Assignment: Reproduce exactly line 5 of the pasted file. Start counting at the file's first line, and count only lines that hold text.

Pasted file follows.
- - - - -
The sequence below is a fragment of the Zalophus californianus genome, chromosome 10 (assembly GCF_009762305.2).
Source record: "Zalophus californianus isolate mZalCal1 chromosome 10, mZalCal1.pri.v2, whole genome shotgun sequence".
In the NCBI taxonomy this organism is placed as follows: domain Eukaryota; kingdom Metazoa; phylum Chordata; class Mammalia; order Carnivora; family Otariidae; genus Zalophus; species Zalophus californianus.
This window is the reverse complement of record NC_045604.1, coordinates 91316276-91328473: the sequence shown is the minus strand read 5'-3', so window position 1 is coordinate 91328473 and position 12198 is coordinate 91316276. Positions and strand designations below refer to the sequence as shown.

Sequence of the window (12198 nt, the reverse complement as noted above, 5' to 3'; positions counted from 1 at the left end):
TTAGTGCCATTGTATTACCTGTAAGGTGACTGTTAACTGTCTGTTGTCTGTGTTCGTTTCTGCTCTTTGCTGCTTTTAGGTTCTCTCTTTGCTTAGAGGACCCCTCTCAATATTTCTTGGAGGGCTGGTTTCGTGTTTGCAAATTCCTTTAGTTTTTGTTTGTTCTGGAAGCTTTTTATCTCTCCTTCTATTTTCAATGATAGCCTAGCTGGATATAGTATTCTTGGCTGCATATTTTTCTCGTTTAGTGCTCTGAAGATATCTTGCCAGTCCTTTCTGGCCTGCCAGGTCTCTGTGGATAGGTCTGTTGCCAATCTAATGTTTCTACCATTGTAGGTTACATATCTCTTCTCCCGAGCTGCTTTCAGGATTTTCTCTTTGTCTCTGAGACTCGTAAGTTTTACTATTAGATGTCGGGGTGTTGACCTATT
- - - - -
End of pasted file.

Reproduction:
Sequence of the window (12198 nt, the reverse complement as noted above, 5' to 3'; positions counted from 1 at the left end):